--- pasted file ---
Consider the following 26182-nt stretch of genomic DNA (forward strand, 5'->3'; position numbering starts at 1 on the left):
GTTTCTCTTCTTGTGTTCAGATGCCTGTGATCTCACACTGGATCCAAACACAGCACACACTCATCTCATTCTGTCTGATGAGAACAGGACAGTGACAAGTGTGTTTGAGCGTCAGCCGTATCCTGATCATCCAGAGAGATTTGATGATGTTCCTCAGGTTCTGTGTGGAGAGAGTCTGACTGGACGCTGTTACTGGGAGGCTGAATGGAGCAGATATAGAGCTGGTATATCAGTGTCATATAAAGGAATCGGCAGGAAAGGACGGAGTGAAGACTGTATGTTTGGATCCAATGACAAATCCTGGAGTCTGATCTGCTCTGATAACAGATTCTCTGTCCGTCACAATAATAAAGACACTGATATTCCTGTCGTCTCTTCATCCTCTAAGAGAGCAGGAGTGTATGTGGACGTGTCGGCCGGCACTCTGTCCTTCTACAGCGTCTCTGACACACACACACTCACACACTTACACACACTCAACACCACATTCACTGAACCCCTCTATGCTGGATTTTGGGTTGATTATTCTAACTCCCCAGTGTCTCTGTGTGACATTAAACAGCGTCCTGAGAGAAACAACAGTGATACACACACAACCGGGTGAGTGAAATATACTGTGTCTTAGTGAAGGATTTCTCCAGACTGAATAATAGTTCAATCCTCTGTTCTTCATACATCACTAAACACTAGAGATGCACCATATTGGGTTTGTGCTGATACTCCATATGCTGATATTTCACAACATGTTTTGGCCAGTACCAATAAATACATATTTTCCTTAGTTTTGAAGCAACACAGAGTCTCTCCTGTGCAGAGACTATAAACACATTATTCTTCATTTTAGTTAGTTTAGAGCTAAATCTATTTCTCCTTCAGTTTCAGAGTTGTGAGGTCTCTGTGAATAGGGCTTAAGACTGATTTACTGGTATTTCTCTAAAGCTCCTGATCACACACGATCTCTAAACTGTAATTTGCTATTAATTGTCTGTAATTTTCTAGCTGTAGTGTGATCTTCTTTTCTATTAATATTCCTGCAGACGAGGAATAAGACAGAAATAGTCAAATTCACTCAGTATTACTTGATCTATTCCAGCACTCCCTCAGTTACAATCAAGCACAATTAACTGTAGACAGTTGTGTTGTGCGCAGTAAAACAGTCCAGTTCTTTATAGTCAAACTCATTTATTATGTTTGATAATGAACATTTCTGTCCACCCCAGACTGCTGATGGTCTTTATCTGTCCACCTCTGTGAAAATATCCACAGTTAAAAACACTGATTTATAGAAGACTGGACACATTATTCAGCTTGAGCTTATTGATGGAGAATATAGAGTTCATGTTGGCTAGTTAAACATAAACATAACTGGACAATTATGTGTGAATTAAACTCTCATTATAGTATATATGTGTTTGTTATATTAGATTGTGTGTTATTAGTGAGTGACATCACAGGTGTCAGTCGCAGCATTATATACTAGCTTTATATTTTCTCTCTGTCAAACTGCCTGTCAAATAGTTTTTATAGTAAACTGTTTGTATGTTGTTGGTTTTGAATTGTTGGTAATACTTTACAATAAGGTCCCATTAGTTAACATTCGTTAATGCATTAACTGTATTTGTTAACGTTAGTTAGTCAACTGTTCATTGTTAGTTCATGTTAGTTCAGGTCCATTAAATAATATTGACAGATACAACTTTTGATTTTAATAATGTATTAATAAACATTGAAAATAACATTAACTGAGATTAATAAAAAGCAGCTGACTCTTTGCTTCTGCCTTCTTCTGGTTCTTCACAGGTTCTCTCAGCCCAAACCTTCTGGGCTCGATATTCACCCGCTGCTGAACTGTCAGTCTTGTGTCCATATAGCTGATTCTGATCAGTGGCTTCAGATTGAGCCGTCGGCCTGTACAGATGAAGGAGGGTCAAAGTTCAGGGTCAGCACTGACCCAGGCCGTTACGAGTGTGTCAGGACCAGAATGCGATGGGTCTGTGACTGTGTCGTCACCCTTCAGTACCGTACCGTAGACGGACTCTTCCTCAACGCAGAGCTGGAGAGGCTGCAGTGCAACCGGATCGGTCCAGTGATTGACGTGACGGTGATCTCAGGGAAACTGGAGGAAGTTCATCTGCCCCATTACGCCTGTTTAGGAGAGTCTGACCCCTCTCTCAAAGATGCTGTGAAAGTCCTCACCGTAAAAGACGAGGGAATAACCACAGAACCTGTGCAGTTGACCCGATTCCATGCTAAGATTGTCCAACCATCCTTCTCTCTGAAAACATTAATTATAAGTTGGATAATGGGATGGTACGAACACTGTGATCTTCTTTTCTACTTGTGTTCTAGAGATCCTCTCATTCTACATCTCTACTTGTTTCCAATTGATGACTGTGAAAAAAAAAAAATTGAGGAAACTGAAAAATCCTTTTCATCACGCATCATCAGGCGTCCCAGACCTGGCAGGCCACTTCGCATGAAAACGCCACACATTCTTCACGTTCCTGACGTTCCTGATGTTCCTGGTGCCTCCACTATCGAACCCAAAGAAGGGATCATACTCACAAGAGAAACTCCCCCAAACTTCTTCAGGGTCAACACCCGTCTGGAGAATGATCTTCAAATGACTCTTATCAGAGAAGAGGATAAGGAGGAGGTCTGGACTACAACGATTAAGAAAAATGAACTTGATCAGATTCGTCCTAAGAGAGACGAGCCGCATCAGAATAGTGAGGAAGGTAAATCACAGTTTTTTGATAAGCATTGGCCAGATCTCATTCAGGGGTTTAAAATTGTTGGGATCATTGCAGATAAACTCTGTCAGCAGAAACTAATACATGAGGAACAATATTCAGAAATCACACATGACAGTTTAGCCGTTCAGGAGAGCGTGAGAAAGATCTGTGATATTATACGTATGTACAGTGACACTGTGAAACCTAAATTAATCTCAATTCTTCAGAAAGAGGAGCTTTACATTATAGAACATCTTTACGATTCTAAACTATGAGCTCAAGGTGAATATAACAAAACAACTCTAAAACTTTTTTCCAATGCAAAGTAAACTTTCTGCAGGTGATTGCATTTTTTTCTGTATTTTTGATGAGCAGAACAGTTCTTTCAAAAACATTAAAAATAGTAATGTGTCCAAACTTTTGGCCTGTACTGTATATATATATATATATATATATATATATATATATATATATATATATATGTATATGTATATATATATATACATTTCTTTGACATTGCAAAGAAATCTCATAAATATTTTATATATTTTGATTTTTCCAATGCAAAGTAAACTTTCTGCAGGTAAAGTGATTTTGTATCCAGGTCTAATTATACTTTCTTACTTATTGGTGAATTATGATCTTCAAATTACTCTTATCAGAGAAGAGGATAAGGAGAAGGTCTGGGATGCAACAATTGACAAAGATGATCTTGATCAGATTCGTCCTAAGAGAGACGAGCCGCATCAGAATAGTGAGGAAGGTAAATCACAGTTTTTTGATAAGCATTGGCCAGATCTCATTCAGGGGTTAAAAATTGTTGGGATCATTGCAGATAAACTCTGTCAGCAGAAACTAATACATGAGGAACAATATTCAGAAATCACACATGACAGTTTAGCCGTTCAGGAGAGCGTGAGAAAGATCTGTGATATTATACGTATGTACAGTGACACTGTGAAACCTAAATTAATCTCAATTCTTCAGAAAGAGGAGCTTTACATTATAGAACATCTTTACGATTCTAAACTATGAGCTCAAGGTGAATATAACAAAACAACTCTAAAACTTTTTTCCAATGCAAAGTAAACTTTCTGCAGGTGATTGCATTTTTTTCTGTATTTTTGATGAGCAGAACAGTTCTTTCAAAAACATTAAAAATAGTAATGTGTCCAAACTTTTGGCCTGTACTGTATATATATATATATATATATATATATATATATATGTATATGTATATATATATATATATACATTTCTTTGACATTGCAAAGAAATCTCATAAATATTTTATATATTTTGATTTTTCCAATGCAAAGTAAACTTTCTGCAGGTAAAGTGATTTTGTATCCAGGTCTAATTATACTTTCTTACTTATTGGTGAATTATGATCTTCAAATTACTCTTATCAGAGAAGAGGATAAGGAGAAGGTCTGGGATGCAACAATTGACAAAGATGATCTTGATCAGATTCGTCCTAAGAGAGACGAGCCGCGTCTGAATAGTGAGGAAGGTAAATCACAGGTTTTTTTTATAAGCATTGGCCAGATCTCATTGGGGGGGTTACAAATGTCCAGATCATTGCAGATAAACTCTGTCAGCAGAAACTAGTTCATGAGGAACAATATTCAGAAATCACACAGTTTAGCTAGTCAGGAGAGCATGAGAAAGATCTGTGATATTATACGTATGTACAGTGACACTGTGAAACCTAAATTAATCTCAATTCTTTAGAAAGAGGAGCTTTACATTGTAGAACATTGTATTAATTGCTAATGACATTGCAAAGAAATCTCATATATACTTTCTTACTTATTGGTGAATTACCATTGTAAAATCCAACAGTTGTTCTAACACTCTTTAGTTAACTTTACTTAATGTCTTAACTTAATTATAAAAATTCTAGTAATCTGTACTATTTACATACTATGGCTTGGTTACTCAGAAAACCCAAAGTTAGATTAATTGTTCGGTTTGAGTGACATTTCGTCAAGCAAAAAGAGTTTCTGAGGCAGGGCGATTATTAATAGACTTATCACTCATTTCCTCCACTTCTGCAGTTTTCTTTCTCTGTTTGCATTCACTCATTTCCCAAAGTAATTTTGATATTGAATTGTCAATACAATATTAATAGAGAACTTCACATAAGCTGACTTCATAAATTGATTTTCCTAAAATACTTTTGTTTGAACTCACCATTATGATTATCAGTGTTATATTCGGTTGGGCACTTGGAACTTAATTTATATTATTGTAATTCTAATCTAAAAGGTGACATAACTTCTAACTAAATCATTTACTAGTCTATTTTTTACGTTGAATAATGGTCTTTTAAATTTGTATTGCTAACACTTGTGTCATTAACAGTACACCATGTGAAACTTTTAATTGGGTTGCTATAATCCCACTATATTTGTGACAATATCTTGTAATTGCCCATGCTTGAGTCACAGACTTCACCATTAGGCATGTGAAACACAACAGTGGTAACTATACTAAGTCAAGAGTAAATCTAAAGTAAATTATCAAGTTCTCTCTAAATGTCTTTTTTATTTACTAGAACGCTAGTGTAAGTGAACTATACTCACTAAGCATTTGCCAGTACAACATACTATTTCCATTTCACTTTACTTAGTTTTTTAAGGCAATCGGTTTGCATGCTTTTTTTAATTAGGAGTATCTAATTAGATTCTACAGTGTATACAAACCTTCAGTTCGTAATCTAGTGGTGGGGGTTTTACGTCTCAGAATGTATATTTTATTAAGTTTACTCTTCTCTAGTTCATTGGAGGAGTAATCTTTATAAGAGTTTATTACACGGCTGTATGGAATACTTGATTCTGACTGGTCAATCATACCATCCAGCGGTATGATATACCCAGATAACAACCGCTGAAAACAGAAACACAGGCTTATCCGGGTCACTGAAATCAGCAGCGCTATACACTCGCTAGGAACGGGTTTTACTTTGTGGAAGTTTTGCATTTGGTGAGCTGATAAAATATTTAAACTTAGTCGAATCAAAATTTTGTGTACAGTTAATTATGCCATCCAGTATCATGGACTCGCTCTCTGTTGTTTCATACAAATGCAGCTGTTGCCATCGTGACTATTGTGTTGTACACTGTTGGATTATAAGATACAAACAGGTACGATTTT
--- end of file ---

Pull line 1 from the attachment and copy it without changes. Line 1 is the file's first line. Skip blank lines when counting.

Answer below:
Consider the following 26182-nt stretch of genomic DNA (forward strand, 5'->3'; position numbering starts at 1 on the left):